Congratulations to Lilly Nie, 2020 WTS-LA Myra Frank Memorial Scholarship Winner
Lilly Nie, the 2020 WTS-LA $10,000 Myra Frank Memorial Scholarship winner, uses her unique position as a master’s degree candidate to explore the intersection of transportation and community advocacy so that she can use what she learns to make the world a better place. From urban planning theory to technology to her moral compass, Nie is making a very real difference already, and she’s not even graduated yet. “During the seven months that I have interned with Mayor Garcetti’s Mobility Innovation Team, I have listened to dozens of transportation technology startups pitch their innovations as the ‘next solution’ to perennial urban issues like congestion, unhealthy air quality, and poor accessibility.”
“To be certain, the transportation technology space is dynamic and exciting—from autonomous vehicles to urban aerial mobility to e-scooters to sidewalk delivery robots, it is clear that municipal governments will have to evolve quickly to keep pace with the new cadres of mobility startups vying for use of the public right of way. As an aspiring transportation planner who is keenly interested in working in the public sector, I am passionate about how cities can leverage transportation technologies to ensure equitable outcomes for all residents (not just those who live in downtown LA or the westside beach communities, where startups, venture capital investment, and technology testing have traditionally congregated).” But that’s only half of her writ. Nie is also passionate in the extreme about community advocacy.
A master’s degree candidate in the University of Southern California’s (USC) Sol Price School of Public Policy, Nie will receive her urban studies master’s degree this May. And she’s an exemplary student. Maintaining a 3.9 grade point average, Nie regularly makes Dean’s List, earned a Dean’s Merit Scholarship (2020-2021), is a USC Presidential Scholar, is the founder and president of Undergraduate Planning at USC, and was a co-chair of the Asian Pacific Islander Caucus. Her work, smarts, tenacity, and commitment to justice are most impressive. And it’s not gone unnoticed.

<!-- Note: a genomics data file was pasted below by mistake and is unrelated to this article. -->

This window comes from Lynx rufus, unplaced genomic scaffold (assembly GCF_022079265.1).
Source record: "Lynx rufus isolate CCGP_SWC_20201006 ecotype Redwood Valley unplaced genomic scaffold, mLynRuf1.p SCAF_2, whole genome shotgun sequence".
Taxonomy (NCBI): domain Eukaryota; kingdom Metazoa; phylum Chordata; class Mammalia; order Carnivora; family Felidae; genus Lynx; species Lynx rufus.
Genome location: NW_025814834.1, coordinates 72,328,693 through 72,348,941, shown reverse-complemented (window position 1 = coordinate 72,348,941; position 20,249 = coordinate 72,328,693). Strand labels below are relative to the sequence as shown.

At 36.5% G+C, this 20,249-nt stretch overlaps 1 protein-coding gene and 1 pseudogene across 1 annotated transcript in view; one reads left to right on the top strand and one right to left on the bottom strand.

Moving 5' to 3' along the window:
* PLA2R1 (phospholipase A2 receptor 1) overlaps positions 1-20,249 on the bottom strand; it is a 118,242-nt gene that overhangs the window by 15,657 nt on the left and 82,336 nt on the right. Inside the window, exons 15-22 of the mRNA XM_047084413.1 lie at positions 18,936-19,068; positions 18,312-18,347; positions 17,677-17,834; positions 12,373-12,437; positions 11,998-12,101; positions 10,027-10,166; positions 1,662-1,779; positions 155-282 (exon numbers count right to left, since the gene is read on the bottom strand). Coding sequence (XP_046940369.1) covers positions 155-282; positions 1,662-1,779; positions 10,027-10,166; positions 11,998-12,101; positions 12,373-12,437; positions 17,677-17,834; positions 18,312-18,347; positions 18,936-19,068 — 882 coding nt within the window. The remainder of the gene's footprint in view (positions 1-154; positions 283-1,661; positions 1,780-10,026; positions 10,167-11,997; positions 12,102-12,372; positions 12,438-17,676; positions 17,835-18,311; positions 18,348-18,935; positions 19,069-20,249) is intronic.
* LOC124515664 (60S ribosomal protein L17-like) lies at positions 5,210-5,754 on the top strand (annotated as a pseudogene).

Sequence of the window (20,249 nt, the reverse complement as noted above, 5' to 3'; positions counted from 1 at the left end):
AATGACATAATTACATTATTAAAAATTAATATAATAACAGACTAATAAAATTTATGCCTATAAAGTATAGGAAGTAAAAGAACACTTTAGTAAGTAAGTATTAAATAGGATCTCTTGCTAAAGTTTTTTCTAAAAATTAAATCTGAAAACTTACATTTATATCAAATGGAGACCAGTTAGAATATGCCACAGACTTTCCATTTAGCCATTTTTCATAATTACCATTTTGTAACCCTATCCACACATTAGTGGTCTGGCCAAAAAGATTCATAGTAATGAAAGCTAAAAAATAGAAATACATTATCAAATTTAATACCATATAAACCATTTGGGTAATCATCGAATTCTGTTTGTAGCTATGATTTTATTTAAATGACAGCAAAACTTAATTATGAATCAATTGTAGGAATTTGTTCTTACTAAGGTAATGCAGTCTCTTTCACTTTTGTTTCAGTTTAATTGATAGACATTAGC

“Lilly is exceptional,” explains Julia Thayne, USC professor and leader in the mayor’s Mobility Innovation office. “Through both her coursework and her internship, I have tested her skills on policy research, writing, social media, mapping, interviewing, stakeholder engagement, number crunching, and critical analysis. In each area, she has shown incredible prowess. As an example, the final essay she wrote for my Transportation and Technology course this past fall was the best in the class…Similarly, in conjunction with a community project I am running at the Mayor’s Office, I had Lilly research demographic information, travel patterns, and other data about the community to create a report that would underlie the project as a whole. With little guidance, Lilly was able not to only find the relevant information, but also to incorporate her own insights as to what challenges the community might be facing and what solutions might be appropriate to consider.”
“What might distinguish Lilly from other applicants most of all, though, is her quiet leadership style. It exemplifies her dedication to the public good—and candidly, to real equity—and is expressed through her readiness to raise her hand to lead a project, to think creatively about problem solving, and to make sure people are heard and listened to.”
Lilly Nie uses her unique position as a student to explore the nexus between transportation and community advocacy. And after she graduates in May, she’ll take that exploration to an entirely new and professional level.